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Justin Trudeau and the horrible, terrible, no good, very bad trip

I am far from the only one to label the recent trip by our Prime Minister to India a disaster.  Several media outlets have called it so and I will leave it to the reader to follow up on those.  What I wish to pursue is the Jaspar Atwal affair.  For those Canadians living in a parallel universe, this is the saga of a convicted Canadian Sikh extremist who was invited to several functions associated with the PM’s Indian junket despite his unsavoury past.  When the news of that past surfaced the Prime Minister’s Office (PMO) struggled to explain how he got invited and a Liberal MP, Randeep Serai, fell on his sword and took the blame for the gaffe.

The affair was not over by a long stretch.  While our PM was still in India an ‘unnamed senior security source’ told a few journalists that it was in fact ‘elements’ within the Indian government who were behind the invitation and that they had done so to embarrass the Canadian government and undermine bilateral relations. That ‘unnamed official’ turns out to be none other than National Security Advisor (NSA) Daniel Jean.   For the uninitiated, the NSA is a political appointee who does, ostensibly, what his job title says he does: advise the PM on national security issues.  Some, like Terry Glavin, did not think that Mr. Jean had the right qualification for the post.

But getting back to the allegation – how plausible is it?  Many, myself included, see this as conspiracy theory and a poor attempt at cover up for a poor process of vetting the PM’s dinner guests.  Truth, however, is stranger than fiction sometimes, perhaps more so in the world of intelligence and national security so we cannot rule out the (albeit remote) possibility that there was a dastardly Indian plot to set the Sikh extremist among the dinner invitees after all.  Nevertheless it does seem a bit far-fetched.

What perhaps is most egregious though is that the NSA elected, for reasons that remain opaque, to tell journalists about the Indian shenanigans.  As NSA he has access to sensitive information (i.e. intelligence) that is normally shared only on a need to know basis with those holding the requisite security clearances, and certainly NOT with the public.  That it was the NSA, and not, say, the Minister of Fisheries who broke the news is telling and it is reasonable to assume that his information was based on intelligence sources.

This is bad, very bad.  A man charged with receiving, passing on, and safeguarding Canada’s secrets chose to blabber about one of them. Skipping over whether the story is true or not, here is what really matters.  Allow me to elaborate with a series of increasingly unlikely scenarios.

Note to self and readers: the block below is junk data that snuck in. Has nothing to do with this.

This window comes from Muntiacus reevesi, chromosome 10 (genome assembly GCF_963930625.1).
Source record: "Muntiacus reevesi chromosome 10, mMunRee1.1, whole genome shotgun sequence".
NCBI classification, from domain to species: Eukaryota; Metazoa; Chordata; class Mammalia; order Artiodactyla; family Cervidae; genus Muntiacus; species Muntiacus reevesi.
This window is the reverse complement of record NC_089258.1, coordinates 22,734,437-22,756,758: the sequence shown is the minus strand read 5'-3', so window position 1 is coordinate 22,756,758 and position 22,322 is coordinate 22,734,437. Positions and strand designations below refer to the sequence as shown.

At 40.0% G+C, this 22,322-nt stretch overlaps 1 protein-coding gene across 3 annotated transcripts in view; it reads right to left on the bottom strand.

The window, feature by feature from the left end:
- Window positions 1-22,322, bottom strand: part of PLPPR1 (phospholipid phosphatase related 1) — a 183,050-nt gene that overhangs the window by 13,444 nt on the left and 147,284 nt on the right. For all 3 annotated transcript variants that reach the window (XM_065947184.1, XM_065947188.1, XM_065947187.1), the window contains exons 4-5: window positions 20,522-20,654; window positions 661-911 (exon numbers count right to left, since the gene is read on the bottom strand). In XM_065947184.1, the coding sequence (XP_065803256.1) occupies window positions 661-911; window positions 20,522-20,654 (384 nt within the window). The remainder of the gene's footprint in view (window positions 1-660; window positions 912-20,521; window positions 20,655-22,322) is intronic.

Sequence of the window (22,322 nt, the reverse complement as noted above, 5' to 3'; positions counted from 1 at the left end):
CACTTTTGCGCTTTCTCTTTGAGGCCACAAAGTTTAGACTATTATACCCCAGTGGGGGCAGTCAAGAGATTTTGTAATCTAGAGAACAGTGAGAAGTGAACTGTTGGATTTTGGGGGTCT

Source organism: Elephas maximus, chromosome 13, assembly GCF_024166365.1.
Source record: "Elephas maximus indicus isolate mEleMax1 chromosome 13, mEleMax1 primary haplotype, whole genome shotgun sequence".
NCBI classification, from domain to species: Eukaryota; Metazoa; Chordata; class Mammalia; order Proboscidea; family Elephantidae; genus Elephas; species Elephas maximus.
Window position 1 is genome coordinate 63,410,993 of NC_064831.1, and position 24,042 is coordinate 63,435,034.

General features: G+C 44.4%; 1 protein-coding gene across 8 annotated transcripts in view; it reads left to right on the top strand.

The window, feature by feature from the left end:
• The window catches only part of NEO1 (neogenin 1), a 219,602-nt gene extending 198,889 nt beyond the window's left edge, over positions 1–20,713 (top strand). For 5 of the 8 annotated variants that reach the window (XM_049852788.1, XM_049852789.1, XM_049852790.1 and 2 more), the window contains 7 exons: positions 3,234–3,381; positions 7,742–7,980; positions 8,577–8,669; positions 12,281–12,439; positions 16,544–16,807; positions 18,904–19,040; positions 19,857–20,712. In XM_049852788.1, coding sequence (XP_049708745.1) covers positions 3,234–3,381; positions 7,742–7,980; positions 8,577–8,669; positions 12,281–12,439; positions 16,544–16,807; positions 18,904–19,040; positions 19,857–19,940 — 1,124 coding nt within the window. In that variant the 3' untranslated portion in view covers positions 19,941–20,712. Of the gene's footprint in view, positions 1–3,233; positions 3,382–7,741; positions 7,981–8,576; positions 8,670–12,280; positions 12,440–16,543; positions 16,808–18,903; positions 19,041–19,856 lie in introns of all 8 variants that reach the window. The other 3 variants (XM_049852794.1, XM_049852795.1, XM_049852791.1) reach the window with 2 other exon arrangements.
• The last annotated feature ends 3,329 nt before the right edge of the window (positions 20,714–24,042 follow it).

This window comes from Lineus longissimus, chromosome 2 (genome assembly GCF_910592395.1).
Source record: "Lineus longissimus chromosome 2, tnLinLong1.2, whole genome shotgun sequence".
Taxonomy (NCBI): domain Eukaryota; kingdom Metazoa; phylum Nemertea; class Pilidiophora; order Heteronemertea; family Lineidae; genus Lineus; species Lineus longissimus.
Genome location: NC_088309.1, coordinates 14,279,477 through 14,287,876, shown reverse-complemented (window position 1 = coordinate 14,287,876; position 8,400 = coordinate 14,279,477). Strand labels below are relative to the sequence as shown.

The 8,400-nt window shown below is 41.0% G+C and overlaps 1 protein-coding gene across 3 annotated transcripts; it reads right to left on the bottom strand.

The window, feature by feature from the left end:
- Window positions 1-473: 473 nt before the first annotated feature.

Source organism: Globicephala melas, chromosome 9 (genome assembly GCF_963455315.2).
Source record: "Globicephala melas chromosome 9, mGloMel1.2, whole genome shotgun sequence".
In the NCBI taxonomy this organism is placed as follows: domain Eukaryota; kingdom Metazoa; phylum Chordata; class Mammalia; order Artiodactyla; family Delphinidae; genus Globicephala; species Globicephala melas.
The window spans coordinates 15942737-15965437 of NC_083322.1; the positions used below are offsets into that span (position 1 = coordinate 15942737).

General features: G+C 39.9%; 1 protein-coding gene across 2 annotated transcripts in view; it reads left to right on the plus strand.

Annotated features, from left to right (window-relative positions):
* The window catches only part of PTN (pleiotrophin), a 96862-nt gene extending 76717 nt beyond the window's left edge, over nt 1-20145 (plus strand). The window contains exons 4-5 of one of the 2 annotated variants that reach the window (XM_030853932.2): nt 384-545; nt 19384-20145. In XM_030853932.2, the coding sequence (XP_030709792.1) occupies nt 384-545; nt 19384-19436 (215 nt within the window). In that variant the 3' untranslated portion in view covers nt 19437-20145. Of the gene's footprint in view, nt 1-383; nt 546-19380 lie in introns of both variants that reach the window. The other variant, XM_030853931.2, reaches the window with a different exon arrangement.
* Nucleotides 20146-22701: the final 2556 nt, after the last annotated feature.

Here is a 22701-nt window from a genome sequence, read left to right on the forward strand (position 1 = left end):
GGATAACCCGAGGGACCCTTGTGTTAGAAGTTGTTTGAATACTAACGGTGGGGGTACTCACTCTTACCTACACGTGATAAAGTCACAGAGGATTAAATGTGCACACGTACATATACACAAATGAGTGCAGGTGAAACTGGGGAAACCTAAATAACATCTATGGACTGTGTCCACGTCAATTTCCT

Let’s say that the story is true and that there was such a plot on the part of certain factions within India.  The NSA has essentially told Canadians, and by extension the Indians, that we are spying on India.  That disclosure is generally frowned upon, especially when your leader is in the country which is the target of your intelligence efforts.  Secondly, what if the piece of information outlining the ‘plot’ was contained only in a sensitive source, say an email or in an encrypted message.  Mr. Jean has thereby told the Indians that not only are we spying on you but that communication you thought was secure is in fact not.  If you were those Indian parties and you learned that your systems were compromised, what would you do?  I am guessing you would make sure you moved to a more secure system that was harder to collect and process.

Lest you think I am making a mountain out of a molehill, a similar event happened more than 30 years ago and had dire consequences. In 1986 a bomb went off in a disco in West Berlin (yes, I realise how old this sounds when I use the words ‘disco’ and ‘West Berlin’ in the same sentence), killing two US servicemen.  Then US President Ronald  Reagan told the world US intelligence agencies had intercepted Libyan telexes in which it was clear that then Libyan leader Colonel Qaddafi was behind the attack.  He did so to provide justification for the ensuing air strikes in Libya, but in doing that he let the Libyans know that their comms were compromised.  What do you think happened to Libyan messages after that?

Whether or not there is a shred of truth in the “it was the Indians!” claim, the NSA has committed an unforgivable error.  He has done what everyone in intelligence knows is wrong: disclose sensitive information to those who are not entitled to receive it.  As a result, Mr. Jean should tender his resignation and the PM should find someone who understands how intelligence should be handled.

By Phil Gurski

Phil Gurski is the President and CEO of Borealis Threat and Risk Consulting Ltd. and Programme Director for the Security, Economics and Technology (SET) hub at the University of Ottawa’s Professional Development Institute (PDI). Phil is a 32-year veteran of CSE and CSIS and the author of five books on terrorism.

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